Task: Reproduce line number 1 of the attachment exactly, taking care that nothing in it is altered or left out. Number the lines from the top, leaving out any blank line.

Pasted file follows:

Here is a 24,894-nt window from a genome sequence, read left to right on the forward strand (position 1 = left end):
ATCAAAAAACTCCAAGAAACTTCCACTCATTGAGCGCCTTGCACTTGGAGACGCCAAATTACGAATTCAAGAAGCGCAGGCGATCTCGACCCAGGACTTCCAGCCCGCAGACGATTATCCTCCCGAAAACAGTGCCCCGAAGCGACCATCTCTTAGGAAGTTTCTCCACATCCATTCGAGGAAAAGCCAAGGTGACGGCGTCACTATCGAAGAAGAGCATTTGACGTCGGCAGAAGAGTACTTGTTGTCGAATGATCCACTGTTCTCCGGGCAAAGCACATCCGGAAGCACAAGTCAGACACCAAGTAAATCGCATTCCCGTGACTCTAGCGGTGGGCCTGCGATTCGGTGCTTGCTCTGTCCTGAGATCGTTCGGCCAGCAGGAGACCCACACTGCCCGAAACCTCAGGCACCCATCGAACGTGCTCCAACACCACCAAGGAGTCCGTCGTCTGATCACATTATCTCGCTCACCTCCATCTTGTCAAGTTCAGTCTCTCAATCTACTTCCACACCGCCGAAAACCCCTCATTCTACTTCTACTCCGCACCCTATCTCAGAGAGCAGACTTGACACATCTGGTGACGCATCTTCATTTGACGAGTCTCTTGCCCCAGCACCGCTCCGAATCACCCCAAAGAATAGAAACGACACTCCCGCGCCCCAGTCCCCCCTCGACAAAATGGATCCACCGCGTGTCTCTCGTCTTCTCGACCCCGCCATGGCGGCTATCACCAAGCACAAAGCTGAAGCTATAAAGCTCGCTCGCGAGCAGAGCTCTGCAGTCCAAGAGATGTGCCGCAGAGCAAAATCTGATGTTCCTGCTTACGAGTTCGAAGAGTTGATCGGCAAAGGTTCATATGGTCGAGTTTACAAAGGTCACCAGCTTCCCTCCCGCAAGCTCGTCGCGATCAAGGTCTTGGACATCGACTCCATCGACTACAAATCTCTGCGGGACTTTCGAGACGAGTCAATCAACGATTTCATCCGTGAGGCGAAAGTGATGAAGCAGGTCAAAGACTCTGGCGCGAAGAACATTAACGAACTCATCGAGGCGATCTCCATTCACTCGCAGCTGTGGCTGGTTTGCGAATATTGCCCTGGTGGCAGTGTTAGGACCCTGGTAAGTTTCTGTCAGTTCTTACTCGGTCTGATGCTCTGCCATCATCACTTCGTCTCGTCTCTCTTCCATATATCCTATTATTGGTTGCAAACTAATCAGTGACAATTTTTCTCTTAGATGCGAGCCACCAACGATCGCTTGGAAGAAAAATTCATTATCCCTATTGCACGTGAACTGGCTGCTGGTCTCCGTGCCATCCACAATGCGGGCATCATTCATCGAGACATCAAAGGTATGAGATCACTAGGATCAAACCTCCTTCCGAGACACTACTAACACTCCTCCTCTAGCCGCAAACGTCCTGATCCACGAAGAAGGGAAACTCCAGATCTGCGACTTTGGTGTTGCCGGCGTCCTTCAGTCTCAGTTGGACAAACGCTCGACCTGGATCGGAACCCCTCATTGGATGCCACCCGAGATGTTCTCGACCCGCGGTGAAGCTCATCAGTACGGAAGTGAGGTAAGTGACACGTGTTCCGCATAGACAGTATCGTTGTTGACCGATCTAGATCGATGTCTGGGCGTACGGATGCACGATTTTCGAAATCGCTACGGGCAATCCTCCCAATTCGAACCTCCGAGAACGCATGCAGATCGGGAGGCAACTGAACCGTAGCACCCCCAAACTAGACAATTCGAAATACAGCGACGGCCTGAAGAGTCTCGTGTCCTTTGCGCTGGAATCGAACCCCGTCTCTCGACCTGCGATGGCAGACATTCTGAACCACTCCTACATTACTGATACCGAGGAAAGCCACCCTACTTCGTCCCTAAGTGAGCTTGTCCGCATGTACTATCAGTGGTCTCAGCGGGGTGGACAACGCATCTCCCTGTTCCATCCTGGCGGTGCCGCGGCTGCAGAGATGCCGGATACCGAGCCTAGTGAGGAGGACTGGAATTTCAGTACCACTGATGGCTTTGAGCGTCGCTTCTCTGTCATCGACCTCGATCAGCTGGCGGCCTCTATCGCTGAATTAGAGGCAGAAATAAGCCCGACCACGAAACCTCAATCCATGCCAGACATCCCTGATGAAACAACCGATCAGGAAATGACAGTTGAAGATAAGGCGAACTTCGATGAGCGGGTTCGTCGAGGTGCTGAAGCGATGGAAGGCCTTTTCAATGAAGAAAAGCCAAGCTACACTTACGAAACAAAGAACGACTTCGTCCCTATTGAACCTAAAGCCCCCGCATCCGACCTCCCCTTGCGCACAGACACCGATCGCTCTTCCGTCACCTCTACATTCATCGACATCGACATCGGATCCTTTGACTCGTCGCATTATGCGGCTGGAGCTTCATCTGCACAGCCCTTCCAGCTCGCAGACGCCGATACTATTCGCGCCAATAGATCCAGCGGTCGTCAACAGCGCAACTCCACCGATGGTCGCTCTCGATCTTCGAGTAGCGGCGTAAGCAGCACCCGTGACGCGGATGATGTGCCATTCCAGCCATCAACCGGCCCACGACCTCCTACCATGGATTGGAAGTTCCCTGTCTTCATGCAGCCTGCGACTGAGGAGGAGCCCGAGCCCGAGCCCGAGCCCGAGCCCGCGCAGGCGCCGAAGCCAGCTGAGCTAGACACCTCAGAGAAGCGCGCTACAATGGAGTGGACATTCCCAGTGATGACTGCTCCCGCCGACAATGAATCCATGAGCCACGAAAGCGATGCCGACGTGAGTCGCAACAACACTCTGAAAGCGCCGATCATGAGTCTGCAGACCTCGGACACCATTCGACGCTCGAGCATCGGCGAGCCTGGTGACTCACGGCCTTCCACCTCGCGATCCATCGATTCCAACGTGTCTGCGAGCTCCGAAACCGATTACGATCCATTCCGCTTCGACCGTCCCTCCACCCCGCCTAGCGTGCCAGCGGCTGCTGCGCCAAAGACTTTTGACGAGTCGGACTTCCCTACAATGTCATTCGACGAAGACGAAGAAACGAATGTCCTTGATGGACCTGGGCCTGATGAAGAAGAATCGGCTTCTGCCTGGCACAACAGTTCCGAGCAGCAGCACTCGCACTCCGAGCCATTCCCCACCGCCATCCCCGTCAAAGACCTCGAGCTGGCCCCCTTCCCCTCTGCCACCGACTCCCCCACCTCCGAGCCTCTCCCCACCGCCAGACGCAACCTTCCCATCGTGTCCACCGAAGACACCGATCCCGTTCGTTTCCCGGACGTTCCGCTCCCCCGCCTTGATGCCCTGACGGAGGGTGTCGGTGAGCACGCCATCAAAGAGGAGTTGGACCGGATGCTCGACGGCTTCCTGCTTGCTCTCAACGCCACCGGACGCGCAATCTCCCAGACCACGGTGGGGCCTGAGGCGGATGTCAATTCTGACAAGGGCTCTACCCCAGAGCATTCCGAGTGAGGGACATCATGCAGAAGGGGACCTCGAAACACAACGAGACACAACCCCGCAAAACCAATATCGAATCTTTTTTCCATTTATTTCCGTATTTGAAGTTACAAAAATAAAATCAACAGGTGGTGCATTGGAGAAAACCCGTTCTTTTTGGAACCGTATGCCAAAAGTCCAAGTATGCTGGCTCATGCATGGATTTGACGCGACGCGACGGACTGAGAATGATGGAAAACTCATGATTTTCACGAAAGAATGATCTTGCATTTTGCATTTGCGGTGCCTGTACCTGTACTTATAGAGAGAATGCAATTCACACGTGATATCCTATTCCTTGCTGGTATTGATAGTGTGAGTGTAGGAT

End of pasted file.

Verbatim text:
Here is a 24,894-nt window from a genome sequence, read left to right on the forward strand (position 1 = left end):